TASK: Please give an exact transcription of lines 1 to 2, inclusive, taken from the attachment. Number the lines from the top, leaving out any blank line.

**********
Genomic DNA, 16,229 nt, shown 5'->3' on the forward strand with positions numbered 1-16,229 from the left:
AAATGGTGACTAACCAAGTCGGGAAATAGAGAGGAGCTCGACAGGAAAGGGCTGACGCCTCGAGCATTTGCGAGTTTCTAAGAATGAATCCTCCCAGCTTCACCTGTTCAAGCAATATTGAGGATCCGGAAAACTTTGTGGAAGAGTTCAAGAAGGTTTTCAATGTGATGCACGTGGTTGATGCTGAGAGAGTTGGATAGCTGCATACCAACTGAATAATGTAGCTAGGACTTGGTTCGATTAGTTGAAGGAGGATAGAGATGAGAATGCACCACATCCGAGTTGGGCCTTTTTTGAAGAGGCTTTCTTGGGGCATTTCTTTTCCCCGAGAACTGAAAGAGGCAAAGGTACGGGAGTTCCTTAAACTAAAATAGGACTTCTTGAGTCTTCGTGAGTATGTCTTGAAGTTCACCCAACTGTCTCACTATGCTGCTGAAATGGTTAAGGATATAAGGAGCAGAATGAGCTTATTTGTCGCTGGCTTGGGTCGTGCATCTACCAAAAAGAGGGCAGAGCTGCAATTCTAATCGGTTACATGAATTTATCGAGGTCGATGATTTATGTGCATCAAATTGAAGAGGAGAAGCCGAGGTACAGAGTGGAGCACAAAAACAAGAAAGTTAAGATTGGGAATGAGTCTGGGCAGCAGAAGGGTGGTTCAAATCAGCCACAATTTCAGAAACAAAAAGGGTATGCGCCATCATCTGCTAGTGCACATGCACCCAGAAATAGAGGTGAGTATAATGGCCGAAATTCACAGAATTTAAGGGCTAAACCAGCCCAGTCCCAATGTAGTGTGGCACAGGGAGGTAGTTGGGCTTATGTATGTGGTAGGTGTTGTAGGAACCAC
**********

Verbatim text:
Genomic DNA, 16,229 nt, shown 5'->3' on the forward strand with positions numbered 1-16,229 from the left:
AAATGGTGACTAACCAAGTCGGGAAATAGAGAGGAGCTCGACAGGAAAGGGCTGACGCCTCGAGCATTTGCGAGTTTCTAAGAATGAATCCTCCCAGCTTCACCTGTTCAAGCAATATTGAGGATCCGGAAAACTTTGTGGAAGAGTTCAAGAAGGTTTTCAATGTGATGCACGTGGTTGATGCTGAGAGAGTTGGATAGCTGCATACCAACTGAATAATGTAGCTAGGACTTGGTTCGATTAGTTGAAGGAGGATAGAGATGAGAATGCACCACATCCGAGTTGGGCCTTTTTTGAAGAGGCTTTCTTGGGGCATTTCTTTTCCCCGAGAACTGAAAGAGGCAAAGGTACGGGAGTTCCTTAAACTAAAATAGGACTTCTTGAGTCTTCGTGAGTATGTCTTGAAGTTCACCCAACTGTCTCACTATGCTGCTGAAATGGTTAAGGATATAAGGAGCAGAATGAGCTTATTTGTCGCTGGCTTGGGTCGTGCATCTACCAAAAAGAGGGCAGAGCTGCAATTCTAATCGGTTACATGAATTTATCGAGGTCGATGATTTATGTGCATCAAATTGAAGAGGAGAAGCCGAGGTACAGAGTGGAGCACAAAAACAAGAAAGTTAAGATTGGGAATGAGTCTGGGCAGCAGAAGGGTGGTTCAAATCAGCCACAATTTCAGAAACAAAAAGGGTATGCGCCATCATCTGCTAGTGCACATGCACCCAGAAATAGAGGTGAGTATAATGGCCGAAATTCACAGAATTTAAGGGCTAAACCAGCCCAGTCCCAATGTAGTGTGGCACAGGGAGGTAGTTGGGCTTATGTATGTGGTAGGTGTTGTAGGAACCAC